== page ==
Mayor Hicks-Hudson releases fire department's report on 2014 fatal fire

Mayor Hicks-Hudson releases fire department's report on 2014 fatal fire

TOLEDO, OH (Toledo News Now) - Mayor Paula Hicks-Hudson has released the fire department's own report on the January 26, 2014 fire that killed two of its own. The internal report outlines a series of events that led to the deaths of firefighters Stephen Machcinski and Jamie Dickman at 528 Magnolia Street.
The report is 82 pages and gives specific details of what happened that tragic day. It says some factors, like weather conditions and road closings,
were out of the fire department's control but others should have been avoided.
The Mayor pointed out what she considers the primary factor. "But I'll say the initial contribution was the arson itself. But for the arson, no one would have been there," the Mayor said. Building owner Ray Abou-Arab is awaiting trial for murder, for allegedly setting the fire.

The report reveals a delayed response to the fire. Station 3 was closed for renovations, the Craig Bridge was closed to traffic, and the four first due companies were on EMS calls or training.

The building configuration was also listed as a problem. Fencing made it difficult to survey all four sides of the building and to monitor the conditions of the fire grounds and incident commanders didn't see the fire was in what's called division one.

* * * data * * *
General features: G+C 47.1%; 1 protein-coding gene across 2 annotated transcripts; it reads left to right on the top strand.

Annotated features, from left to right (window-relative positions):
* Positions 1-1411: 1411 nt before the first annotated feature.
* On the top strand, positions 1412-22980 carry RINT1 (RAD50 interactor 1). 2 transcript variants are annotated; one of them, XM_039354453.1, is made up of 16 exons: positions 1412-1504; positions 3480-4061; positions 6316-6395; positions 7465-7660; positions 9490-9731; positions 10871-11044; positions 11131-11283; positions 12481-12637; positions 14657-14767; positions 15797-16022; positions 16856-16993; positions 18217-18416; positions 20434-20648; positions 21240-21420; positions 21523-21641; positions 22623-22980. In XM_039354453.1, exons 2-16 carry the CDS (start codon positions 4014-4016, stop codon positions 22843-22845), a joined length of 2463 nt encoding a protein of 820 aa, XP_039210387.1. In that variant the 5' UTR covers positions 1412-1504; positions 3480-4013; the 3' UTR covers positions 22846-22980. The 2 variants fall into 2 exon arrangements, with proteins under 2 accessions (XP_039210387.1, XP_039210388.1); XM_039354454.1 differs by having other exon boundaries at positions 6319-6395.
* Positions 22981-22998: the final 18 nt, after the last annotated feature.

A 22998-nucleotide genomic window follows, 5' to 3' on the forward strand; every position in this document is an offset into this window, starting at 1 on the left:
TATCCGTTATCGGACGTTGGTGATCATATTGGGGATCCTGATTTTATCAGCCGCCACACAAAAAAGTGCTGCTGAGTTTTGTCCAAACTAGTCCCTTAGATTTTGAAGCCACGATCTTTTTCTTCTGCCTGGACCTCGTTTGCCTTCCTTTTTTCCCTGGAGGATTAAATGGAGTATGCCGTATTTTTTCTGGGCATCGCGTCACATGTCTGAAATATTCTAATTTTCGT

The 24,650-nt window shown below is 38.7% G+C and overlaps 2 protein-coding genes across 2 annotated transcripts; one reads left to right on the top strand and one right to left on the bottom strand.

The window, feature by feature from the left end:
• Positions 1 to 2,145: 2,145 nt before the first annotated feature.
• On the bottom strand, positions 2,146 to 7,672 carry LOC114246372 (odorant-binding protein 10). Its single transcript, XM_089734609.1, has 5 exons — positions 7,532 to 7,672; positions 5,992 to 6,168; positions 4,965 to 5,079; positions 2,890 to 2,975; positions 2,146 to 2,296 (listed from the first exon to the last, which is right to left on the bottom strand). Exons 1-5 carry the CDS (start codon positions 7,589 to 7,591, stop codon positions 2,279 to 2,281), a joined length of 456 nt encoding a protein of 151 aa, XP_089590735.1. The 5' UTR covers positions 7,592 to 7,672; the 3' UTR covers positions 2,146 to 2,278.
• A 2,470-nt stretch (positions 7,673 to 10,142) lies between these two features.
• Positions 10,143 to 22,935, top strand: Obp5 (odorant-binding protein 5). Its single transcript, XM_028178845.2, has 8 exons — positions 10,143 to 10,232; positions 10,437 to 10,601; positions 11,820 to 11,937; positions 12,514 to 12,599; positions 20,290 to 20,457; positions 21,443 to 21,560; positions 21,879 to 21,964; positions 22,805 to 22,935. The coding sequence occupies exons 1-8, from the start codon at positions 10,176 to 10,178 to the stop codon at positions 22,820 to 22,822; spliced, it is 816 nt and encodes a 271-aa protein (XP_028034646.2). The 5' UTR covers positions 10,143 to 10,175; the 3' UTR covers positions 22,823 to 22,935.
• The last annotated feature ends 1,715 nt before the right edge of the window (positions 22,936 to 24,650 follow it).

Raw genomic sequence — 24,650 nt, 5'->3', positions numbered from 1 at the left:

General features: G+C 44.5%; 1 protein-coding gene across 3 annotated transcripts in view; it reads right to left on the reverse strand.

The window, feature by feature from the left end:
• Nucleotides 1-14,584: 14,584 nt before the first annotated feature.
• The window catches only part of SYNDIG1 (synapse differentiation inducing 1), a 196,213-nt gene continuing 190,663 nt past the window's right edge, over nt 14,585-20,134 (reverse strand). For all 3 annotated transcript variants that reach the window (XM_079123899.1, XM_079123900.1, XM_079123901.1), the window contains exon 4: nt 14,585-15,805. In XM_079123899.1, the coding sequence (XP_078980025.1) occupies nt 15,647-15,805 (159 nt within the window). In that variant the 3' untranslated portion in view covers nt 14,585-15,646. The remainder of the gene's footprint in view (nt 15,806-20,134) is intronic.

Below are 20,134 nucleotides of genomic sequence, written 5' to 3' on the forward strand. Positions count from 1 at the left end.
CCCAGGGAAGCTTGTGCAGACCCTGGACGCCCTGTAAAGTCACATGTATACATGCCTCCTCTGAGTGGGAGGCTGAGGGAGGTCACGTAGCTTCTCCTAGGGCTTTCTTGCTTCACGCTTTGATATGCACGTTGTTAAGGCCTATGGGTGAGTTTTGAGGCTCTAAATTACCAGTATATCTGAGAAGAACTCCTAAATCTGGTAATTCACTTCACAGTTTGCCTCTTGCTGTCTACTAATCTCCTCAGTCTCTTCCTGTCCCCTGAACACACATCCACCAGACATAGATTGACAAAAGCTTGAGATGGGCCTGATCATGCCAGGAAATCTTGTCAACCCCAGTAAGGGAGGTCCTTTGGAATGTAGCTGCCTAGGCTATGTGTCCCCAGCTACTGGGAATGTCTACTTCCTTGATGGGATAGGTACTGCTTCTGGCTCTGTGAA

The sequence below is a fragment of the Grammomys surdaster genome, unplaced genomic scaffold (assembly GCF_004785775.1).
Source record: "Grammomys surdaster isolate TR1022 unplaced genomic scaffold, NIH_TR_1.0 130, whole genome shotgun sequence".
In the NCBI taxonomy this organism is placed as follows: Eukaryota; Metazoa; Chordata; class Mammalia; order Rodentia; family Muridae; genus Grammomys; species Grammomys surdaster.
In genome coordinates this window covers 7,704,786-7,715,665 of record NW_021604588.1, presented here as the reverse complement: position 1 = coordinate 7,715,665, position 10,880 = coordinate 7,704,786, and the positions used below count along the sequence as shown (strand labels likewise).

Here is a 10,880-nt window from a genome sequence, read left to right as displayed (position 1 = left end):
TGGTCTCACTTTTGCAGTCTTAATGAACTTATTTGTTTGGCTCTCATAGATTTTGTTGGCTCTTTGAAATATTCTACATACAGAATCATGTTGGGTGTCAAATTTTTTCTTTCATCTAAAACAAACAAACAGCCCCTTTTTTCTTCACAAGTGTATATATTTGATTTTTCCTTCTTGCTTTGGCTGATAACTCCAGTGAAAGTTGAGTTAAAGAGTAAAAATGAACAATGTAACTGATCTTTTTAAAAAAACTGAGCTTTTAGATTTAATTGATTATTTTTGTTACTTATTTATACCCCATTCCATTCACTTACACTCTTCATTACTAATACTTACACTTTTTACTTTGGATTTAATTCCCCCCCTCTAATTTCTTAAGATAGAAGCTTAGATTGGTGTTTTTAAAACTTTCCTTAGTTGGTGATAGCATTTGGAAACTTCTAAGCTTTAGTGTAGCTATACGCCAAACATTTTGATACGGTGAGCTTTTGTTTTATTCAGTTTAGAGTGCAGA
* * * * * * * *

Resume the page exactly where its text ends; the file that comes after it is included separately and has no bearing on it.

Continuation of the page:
The report also reveals communications failures at the fire scene. There were vague instructions and firefighter Jamie Dickman's mayday call was not heard by command. A similar call by an officer was also not heard.
Chief Luis Santiago said the problems are being addressed, including the communications failures.

"We've been working more on clear, more direct communication that spells things out a little bit cleaner for everybody on the scene.  And what we are teaching our crews is there really should be no secrets on the fire ground. If it's worth telling the incident commander, we need to announce that one the radio so everybody knows," said Chief Santiago.

There were other failures that were listed. The Safety Officer was assigned last at the scene, Engine 6 didn't have a permanent water supply when the second floor erupted in flames, and Engines 3 and 6 entered without a charged hose line.

Santiago said there has been increased training and staffing since the fatal fire. And a second report also released Friday, from an ad hoc committee formed by the mayor, details the recommendations the city intends to implement. They come from the National Institute for Occupational Safety and Health (NIOSH) report that was released in April.

Incident commanders at future fires will make an initial 360 degree size-up of the fire scene, all companies will be staffed with an officer on the fireground, and the fire department should use thermal imaging cameras while fighting a fire.
The committee said the city should establish a timetable and priority to implement these recommendations and that the process should include representatives from the Toledo Firefighters Local 92 and the Toledo Fire Chiefs Association. It also stated the Mayor and City Council should get regular progress reports until the recommendations are fully implemented.
The fire department dedicated its report to the fallen firefighters. Chief Santiago wrote in it, that the Dickman and Machcinski families hope the fire department learns from the fire to avoid a tragic outcome in the future.

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